The Difference Between Stocks & Bonds & Mutual Funds
Since diversification is always recommended in investing, the beginning investor will want to learn the basic differences between the products available. For example, three popular investments are stocks, bonds and mutual funds. Knowing how these investments differ can help the beginning investor on the way to determining what products fit a personal diversified portfolio.
The major issuers of bonds are the U.S. government and affiliated agencies, state and local governments and corporations. Governments do not issue stock shares, which represent ownership in a business. Public corporations are by far the biggest issuer of stocks. Investment companies pool resources from investors and purchase assets with the capital to form mutual funds. These underlying assets may be stocks, bonds, commodities, money market securities or other investment products.
Bondholders are creditors to the entity that issues the bonds to investors. Stockholders are part owners in the business. Investors in mutual funds own shares of a fund that may hold stocks, bonds or other investments as the underlying assets. Mutual fund investors do not own the actual assets. The mutual fund, the investment company itself, owns the assets and investors own shares in the fund, which amounts to a claim on the assets based on the overall percentage of the fund owned.
Stocks and mutual funds trade in shares. Both stocks and mutual funds may also produce dividends paid to the shareholders. Bonds, on the other hand, earn interest and are not traded in the open markets in shares but instead are sold and traded in specific dollar amounts. However, mutual funds that hold bonds as the underlying assets can be bought and sold in individual shares.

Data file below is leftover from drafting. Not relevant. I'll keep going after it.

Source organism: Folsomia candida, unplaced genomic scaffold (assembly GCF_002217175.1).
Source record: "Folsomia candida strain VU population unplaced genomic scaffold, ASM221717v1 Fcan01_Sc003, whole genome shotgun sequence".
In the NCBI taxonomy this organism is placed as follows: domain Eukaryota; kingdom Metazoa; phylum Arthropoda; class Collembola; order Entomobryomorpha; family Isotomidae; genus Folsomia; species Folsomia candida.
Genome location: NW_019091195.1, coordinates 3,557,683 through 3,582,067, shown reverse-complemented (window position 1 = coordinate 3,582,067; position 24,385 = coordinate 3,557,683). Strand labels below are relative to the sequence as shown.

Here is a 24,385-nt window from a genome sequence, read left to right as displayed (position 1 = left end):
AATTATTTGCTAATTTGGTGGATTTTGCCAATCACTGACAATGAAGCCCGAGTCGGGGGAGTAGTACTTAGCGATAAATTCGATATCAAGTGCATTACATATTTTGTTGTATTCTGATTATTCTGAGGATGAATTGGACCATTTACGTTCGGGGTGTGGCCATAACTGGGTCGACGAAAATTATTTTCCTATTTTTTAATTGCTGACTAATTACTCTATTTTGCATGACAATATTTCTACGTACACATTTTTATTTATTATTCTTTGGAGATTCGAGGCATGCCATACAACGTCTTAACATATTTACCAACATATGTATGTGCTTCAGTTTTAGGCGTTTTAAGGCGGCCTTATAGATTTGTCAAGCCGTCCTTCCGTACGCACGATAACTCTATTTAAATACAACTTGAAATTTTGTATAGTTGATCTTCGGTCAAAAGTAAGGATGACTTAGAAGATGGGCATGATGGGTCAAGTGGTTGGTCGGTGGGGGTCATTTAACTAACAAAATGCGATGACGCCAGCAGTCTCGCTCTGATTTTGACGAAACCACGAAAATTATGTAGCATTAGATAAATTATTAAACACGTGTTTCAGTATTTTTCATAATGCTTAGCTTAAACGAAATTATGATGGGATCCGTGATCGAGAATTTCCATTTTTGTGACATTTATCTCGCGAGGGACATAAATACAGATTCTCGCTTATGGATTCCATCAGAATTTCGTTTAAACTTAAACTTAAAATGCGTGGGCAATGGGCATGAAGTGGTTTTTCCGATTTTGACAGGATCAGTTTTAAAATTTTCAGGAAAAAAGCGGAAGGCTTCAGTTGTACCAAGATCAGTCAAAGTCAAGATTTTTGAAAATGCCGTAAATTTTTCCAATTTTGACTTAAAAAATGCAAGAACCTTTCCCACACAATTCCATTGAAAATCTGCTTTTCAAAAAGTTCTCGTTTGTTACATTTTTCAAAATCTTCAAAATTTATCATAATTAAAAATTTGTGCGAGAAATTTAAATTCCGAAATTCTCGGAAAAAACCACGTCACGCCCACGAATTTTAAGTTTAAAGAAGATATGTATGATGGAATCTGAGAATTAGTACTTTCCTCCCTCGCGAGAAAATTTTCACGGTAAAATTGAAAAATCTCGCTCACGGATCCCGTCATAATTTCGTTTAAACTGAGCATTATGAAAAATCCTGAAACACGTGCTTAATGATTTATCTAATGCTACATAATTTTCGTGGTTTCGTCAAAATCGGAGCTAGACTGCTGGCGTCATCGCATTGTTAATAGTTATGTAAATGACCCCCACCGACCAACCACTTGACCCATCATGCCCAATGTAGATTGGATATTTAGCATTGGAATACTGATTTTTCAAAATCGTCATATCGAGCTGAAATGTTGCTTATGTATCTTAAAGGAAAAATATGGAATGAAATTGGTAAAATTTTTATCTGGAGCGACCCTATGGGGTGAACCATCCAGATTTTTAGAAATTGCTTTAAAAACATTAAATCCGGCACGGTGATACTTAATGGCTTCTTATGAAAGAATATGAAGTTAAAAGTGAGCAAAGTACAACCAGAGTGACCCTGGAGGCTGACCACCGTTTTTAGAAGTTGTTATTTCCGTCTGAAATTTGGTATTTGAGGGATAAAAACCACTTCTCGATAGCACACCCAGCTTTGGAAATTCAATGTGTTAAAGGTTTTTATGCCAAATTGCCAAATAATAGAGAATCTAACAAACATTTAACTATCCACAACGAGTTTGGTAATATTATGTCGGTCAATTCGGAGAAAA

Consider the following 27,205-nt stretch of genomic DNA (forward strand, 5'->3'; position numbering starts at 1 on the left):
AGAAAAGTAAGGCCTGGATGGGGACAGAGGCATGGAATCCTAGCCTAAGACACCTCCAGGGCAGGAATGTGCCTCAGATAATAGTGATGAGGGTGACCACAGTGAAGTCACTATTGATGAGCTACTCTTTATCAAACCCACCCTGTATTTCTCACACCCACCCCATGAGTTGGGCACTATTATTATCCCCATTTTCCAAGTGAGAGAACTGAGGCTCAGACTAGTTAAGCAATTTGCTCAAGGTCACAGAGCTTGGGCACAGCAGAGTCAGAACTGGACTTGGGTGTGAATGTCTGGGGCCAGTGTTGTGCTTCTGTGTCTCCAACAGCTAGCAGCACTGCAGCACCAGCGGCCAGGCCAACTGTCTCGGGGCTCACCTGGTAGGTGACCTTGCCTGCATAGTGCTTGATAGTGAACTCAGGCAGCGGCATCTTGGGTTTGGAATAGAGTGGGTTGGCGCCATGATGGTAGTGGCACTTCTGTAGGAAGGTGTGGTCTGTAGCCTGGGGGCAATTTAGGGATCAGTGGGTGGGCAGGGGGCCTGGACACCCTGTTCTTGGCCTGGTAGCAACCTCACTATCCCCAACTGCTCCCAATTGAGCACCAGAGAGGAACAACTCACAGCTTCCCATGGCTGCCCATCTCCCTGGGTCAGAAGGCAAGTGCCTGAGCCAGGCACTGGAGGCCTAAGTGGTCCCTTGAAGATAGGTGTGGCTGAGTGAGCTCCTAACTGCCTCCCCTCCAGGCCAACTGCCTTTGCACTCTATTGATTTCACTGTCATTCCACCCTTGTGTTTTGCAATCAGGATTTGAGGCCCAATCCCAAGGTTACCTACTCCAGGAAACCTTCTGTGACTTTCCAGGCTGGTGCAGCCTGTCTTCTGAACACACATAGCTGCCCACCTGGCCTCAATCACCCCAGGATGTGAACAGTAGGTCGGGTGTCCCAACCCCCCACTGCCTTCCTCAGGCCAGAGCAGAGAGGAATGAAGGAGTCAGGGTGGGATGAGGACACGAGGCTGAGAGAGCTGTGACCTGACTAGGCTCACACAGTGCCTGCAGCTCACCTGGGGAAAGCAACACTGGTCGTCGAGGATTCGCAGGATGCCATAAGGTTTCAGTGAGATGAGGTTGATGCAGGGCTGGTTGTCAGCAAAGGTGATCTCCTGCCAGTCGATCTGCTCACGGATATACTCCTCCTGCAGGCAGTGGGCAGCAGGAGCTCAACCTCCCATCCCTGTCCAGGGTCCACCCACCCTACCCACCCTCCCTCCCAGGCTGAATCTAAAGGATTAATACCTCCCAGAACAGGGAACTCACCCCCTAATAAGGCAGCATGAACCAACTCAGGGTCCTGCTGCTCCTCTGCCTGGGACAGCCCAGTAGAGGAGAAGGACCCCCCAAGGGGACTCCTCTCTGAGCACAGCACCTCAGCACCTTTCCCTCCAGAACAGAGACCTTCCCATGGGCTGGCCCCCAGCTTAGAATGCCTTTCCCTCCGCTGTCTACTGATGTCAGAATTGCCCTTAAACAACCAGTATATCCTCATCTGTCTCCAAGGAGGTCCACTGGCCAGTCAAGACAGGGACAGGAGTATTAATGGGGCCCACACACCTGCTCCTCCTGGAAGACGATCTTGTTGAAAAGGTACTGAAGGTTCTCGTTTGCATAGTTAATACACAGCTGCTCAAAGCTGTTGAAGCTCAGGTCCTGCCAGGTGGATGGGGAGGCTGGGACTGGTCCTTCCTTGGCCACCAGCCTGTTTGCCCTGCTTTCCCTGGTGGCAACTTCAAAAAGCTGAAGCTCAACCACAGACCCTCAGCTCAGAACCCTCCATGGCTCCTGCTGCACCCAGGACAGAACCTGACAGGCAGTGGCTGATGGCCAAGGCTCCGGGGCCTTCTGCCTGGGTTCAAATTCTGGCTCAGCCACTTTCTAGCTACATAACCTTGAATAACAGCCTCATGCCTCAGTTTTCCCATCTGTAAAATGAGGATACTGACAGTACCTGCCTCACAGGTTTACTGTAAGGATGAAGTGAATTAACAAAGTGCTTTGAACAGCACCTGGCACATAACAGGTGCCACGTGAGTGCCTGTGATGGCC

Bonds are generally much more affected by current interest rates than stocks. With mutual funds, it depends on the assets the fund owns. Bond prices fall when interest rates rise and vice versa. With stocks, interest rates have no direct immediate effect on prices or value, unless investor sentiment causes an immediate reaction and consequently results in price volatility.
Stock prices may fluctuate throughout the trading day. Shares in mutual funds are generally calculated once daily at the end of trading. The value of the underlying assets determines the NAV, or net asset value of the mutual fund shares. Called fixed-income securities, the income stream from bonds is known if the bond is held to maturity.
Rank of Claims
One main difference between stocks and bonds is the rank of priority investors have on claiming the assets of a corporation should the business suffer bankruptcy. Of course, secured creditors, such as lenders who hold a mortgage on property, get first claim on assets. Secured bondholders also fall into this category if some type of collateral backs the bond. Bondholders of unsecured bonds, also creditors to the business are paid before stockholders.
Vicki A Benge began writing professionally in 1984 as a newspaper reporter. A small-business owner since 1999, Benge has worked as a licensed insurance agent and has more than 20 years experience in income tax preparation for businesses and individuals. Her business and finance articles can be found on the websites of "The Arizona Republic," "Houston Chronicle," The Motley Fool, "San Francisco Chronicle," and Zacks, among others.